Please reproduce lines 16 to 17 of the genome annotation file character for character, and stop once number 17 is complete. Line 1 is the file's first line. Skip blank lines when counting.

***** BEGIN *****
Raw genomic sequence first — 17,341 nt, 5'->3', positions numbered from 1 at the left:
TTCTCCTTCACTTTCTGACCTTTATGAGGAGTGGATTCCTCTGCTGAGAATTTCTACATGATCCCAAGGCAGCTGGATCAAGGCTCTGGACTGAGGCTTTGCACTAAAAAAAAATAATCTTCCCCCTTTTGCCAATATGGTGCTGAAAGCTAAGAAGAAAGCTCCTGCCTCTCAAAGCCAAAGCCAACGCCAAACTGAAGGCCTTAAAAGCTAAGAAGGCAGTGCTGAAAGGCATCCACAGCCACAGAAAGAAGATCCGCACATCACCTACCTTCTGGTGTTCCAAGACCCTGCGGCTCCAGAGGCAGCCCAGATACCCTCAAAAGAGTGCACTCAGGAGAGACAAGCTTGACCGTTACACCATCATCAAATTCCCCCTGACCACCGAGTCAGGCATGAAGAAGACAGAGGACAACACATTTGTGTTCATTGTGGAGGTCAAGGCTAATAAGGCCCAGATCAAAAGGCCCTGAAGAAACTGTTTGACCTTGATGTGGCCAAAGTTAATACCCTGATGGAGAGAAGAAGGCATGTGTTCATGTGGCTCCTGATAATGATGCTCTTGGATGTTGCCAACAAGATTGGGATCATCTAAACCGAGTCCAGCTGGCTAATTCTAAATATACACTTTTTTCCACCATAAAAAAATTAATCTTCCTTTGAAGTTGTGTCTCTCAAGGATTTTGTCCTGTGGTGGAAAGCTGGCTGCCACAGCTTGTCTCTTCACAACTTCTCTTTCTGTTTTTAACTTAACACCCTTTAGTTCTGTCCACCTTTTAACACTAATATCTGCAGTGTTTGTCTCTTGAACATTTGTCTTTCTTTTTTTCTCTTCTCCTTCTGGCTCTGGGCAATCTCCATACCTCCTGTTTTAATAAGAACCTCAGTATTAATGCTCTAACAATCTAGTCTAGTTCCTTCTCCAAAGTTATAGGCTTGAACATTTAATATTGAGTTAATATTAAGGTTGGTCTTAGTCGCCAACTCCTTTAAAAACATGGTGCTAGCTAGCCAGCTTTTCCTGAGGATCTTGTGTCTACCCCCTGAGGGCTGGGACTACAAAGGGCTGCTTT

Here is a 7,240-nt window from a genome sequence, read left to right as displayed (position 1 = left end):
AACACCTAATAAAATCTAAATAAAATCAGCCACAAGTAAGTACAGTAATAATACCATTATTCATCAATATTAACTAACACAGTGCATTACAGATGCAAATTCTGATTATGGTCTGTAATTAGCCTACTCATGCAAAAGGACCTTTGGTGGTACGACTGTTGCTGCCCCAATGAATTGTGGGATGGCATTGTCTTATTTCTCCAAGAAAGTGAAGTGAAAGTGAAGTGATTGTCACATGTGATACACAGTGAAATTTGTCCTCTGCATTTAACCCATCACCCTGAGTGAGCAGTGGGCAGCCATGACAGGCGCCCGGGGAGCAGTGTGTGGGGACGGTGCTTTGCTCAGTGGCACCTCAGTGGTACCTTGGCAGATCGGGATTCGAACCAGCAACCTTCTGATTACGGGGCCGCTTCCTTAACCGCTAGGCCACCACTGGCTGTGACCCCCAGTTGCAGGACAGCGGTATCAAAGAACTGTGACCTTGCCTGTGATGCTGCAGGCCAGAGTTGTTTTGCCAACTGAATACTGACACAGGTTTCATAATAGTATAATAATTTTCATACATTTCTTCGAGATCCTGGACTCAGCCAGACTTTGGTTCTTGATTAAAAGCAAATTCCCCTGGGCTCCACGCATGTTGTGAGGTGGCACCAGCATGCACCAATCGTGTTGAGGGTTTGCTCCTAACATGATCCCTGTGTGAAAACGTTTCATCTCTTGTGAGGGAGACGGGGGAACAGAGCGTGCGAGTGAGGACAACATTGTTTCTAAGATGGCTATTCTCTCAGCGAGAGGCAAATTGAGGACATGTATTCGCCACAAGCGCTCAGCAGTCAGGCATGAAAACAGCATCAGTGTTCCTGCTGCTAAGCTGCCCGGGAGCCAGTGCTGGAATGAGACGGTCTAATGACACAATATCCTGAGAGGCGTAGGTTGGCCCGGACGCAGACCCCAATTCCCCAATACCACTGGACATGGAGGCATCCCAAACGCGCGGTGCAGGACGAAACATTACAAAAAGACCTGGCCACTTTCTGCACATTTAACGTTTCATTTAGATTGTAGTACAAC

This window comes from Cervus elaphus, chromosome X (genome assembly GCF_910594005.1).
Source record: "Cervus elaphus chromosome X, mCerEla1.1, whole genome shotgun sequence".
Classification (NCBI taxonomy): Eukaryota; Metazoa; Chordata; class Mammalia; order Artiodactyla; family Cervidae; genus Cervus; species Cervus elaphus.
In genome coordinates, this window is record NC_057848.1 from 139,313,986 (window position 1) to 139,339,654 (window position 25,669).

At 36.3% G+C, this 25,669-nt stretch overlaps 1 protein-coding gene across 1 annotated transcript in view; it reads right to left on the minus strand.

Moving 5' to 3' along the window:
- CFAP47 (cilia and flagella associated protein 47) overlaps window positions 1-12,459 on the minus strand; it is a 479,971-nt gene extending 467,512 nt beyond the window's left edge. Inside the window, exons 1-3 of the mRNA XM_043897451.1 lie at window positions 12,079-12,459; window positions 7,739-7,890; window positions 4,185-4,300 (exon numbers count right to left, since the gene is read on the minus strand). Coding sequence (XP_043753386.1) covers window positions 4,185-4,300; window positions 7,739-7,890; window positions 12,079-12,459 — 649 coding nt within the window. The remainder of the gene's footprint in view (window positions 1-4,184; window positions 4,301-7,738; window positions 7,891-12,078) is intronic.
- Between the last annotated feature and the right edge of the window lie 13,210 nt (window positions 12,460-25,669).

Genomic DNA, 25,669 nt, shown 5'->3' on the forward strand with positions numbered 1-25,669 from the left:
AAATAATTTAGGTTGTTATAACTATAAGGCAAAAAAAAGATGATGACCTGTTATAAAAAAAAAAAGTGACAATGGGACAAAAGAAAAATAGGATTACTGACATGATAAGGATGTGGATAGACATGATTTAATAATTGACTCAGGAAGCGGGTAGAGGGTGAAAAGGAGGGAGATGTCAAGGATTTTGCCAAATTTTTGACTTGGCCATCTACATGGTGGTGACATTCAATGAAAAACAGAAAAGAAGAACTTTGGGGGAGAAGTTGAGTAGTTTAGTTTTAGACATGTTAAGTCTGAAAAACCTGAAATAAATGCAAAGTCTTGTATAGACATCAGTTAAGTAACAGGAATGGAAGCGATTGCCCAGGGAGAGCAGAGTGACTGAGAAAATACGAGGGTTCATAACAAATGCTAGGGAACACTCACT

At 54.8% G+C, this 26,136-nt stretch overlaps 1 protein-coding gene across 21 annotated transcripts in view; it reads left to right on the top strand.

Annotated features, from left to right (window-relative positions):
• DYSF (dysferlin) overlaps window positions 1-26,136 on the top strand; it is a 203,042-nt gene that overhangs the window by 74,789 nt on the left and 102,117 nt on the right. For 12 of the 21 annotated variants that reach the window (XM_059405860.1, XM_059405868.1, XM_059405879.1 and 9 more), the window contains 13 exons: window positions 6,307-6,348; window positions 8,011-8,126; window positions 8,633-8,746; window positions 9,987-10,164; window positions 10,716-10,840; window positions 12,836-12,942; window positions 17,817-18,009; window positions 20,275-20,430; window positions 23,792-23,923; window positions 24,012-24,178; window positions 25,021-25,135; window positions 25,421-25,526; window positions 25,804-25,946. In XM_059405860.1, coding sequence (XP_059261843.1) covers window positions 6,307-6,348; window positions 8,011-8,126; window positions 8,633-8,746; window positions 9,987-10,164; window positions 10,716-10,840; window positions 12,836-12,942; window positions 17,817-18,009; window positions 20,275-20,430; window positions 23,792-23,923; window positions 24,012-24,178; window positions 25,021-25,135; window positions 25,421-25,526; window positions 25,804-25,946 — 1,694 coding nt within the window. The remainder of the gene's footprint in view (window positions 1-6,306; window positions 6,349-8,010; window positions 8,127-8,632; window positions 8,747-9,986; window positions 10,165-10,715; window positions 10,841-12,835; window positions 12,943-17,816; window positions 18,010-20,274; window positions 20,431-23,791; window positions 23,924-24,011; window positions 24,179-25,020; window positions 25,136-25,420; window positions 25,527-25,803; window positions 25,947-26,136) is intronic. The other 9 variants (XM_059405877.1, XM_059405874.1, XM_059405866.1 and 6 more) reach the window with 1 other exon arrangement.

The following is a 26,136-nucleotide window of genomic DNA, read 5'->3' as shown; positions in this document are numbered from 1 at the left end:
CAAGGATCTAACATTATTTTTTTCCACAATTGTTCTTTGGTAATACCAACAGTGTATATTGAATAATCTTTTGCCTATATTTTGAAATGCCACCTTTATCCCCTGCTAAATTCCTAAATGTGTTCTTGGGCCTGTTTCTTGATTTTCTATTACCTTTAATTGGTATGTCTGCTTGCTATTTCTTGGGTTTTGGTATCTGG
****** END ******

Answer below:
Annotated features, from left to right (window-relative positions):
• DYSF (dysferlin) overlaps window positions 1-26,136 on the top strand; it is a 203,042-nt gene that overhangs the window by 74,789 nt on the left and 102,117 nt on the right. For 12 of the 21 annotated variants that reach the window (XM_059405860.1, XM_059405868.1, XM_059405879.1 and 9 more), the window contains 13 exons: window positions 6,307-6,348; window positions 8,011-8,126; window positions 8,633-8,746; window positions 9,987-10,164; window positions 10,716-10,840; window positions 12,836-12,942; window positions 17,817-18,009; window positions 20,275-20,430; window positions 23,792-23,923; window positions 24,012-24,178; window positions 25,021-25,135; window positions 25,421-25,526; window positions 25,804-25,946. In XM_059405860.1, coding sequence (XP_059261843.1) covers window positions 6,307-6,348; window positions 8,011-8,126; window positions 8,633-8,746; window positions 9,987-10,164; window positions 10,716-10,840; window positions 12,836-12,942; window positions 17,817-18,009; window positions 20,275-20,430; window positions 23,792-23,923; window positions 24,012-24,178; window positions 25,021-25,135; window positions 25,421-25,526; window positions 25,804-25,946 — 1,694 coding nt within the window. The remainder of the gene's footprint in view (window positions 1-6,306; window positions 6,349-8,010; window positions 8,127-8,632; window positions 8,747-9,986; window positions 10,165-10,715; window positions 10,841-12,835; window positions 12,943-17,816; window positions 18,010-20,274; window positions 20,431-23,791; window positions 23,924-24,011; window positions 24,179-25,020; window positions 25,136-25,420; window positions 25,527-25,803; window positions 25,947-26,136) is intronic. The other 9 variants (XM_059405877.1, XM_059405874.1, XM_059405866.1 and 6 more) reach the window with 1 other exon arrangement.